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Focus on Asian Data

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It’s looking like an interesting week for Asian and Australasian economies; Australian and New Zealand Inflation data will be due for the previous quarter as well as Chinese GDP growth. All are likely to be market movers as well as potential new information from the RBA on the path of interest rates. Australian dollar volatility should be expected through the week.

Tuesday will start with two crucial points of information – the RBA Monetary Policy Meeting Minutes (03:30 server time), followed shortly by Chinese GDP (05:00 server time). The RBA has continually signalled a period of interest rate stability while it tries to give some leeway to a hot property market in order to offset the end the mining capital expenditure boom that peaked in 2013. If the RBA board begins to lean one way convincingly it is likely to show up in the minutes first, followed by a change in the wording of the policy statement at subsequent meetings. By the time a rate decision comes there should have been ample clues dropped through both of these channels.

Chinese GDP is also likely to be watched closely; it has been 3 months since the last figure and global fears have accelerated as the US Federal Reserve has been removing its stimulus measures. During this time the Chinese housing market has been in a broad decline, and Iron Ore prices have been plummeting with other commodities such as oil. Such weakness indicates both an oversupply from Australia’s mining boom, as well as a general weakness in demand from the world’s largest Iron Ore importer. Such weakness it expected to be reflected by a slowdown in Chinese growth; economists now expect the manufacturing powerhouse is now growing at 7.2%. Any deviation towards the psychological panic level of 7% is likely to bring calls for stimulus measures – something the Chinese government wishes to avoid if possible in order to re-balance its economy away from unsustainable sources of growth.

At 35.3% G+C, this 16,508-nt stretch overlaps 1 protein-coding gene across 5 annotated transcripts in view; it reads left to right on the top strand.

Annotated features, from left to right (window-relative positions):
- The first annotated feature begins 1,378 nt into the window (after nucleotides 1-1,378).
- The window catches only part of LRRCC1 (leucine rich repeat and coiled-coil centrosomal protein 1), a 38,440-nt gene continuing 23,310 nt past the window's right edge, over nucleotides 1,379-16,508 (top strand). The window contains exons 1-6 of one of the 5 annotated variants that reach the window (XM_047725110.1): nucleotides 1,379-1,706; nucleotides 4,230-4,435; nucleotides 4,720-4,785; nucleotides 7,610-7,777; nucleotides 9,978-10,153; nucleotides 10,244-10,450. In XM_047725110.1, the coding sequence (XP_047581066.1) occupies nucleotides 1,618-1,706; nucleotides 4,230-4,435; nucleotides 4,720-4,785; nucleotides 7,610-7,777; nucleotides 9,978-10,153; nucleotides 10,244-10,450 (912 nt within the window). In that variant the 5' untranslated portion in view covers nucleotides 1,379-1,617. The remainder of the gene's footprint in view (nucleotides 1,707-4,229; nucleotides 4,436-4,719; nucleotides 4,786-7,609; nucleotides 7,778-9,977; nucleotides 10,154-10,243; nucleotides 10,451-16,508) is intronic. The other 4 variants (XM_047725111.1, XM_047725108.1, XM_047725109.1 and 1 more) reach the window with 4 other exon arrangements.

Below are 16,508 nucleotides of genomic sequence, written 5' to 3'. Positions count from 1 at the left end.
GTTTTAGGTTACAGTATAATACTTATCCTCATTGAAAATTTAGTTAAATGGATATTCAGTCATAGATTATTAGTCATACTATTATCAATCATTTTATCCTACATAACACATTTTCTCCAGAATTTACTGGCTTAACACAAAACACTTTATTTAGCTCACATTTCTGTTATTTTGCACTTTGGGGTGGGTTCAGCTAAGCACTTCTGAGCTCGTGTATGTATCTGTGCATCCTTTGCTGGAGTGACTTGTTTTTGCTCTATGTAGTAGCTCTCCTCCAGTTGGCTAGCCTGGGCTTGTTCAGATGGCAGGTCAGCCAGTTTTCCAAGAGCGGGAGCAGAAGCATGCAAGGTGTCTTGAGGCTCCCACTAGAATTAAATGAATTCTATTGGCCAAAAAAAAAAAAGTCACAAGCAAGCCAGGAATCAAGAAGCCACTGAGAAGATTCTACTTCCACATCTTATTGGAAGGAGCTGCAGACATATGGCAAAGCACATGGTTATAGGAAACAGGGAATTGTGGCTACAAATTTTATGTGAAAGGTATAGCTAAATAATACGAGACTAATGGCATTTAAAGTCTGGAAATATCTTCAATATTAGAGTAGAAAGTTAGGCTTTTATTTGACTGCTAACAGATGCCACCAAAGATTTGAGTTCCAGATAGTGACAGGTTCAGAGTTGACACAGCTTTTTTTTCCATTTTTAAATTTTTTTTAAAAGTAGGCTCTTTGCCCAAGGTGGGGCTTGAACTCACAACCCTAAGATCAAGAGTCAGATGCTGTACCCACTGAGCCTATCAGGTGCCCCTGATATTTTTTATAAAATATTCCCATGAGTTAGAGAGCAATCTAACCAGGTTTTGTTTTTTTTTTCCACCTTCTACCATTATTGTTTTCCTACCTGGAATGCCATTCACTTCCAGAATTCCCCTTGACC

The first half of the week should wrap up with the Australian CPI figure on Wednesday (03:30 server time) – another release which is likely to be in strong focus. The quarterly inflation figure is forecast to be 0.4% in Q3, with inflation due to the rapidly depreciating Australian dollar not expected to show up until the next quarter as it occurred quite late in Q3. Economists are also expecting the removal of the Carbon Tax to take out some of the inflationary sting by lowering the cost of power and utilities. Traders should be on alert for the figure, as it is only released every three months it can have a strong impact on the AUD.

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